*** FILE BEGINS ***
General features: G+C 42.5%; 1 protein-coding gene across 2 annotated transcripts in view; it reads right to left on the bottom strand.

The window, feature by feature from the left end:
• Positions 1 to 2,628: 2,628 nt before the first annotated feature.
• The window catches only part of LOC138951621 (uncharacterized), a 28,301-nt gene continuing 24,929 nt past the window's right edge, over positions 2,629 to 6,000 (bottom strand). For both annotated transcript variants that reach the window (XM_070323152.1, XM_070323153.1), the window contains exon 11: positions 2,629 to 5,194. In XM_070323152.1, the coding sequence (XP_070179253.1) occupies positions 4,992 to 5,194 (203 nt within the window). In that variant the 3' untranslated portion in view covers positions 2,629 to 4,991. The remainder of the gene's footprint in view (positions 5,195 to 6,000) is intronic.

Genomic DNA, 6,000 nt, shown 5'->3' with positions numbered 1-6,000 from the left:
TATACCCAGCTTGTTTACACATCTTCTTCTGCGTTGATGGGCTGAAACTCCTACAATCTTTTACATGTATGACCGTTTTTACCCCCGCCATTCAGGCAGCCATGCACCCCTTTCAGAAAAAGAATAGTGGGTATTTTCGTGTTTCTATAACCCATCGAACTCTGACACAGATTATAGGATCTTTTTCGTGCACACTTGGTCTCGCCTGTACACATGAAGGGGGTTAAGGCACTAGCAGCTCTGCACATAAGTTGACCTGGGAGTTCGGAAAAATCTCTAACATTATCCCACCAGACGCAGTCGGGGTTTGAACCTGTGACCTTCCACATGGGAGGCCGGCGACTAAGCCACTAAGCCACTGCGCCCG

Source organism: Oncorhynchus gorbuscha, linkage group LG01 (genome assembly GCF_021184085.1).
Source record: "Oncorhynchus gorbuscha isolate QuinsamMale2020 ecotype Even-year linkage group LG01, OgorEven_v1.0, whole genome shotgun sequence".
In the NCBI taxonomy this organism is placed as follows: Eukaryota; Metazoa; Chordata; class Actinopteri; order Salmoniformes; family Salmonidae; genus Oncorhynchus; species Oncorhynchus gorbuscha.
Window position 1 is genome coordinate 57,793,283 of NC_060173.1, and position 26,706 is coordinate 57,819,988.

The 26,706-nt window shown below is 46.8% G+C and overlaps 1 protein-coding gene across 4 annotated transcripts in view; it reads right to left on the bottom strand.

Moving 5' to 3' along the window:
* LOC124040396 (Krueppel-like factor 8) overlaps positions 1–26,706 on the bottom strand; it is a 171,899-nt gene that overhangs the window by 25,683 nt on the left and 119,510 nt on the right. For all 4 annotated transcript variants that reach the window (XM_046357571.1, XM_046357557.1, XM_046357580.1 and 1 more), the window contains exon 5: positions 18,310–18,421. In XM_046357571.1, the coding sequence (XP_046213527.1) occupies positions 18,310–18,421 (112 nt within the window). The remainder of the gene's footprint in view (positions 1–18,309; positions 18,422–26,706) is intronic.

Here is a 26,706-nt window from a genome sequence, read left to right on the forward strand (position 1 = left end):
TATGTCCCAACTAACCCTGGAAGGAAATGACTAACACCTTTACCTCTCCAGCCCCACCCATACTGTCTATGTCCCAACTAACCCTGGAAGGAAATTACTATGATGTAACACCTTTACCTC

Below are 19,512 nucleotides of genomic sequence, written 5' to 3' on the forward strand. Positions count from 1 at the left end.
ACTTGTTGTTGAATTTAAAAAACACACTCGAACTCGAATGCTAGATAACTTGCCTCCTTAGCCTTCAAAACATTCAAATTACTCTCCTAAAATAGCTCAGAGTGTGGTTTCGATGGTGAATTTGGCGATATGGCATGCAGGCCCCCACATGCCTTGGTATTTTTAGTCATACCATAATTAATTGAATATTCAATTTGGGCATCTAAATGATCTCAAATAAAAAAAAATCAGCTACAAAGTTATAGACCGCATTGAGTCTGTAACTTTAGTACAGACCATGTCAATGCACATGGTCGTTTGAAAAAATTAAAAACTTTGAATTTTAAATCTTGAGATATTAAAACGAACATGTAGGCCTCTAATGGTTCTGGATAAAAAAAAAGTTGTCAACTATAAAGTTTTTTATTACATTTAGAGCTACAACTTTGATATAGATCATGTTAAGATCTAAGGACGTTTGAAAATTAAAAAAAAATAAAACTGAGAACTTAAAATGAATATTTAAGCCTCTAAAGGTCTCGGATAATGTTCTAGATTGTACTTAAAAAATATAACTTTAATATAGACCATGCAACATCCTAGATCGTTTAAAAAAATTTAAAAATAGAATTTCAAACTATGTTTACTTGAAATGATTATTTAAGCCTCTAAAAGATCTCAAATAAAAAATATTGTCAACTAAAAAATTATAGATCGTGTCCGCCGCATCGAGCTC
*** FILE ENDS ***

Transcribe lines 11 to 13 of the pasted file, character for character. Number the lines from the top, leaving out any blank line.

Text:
The 26,706-nt window shown below is 46.8% G+C and overlaps 1 protein-coding gene across 4 annotated transcripts in view; it reads right to left on the bottom strand.

Moving 5' to 3' along the window:
* LOC124040396 (Krueppel-like factor 8) overlaps positions 1–26,706 on the bottom strand; it is a 171,899-nt gene that overhangs the window by 25,683 nt on the left and 119,510 nt on the right. For all 4 annotated transcript variants that reach the window (XM_046357571.1, XM_046357557.1, XM_046357580.1 and 1 more), the window contains exon 5: positions 18,310–18,421. In XM_046357571.1, the coding sequence (XP_046213527.1) occupies positions 18,310–18,421 (112 nt within the window). The remainder of the gene's footprint in view (positions 1–18,309; positions 18,422–26,706) is intronic.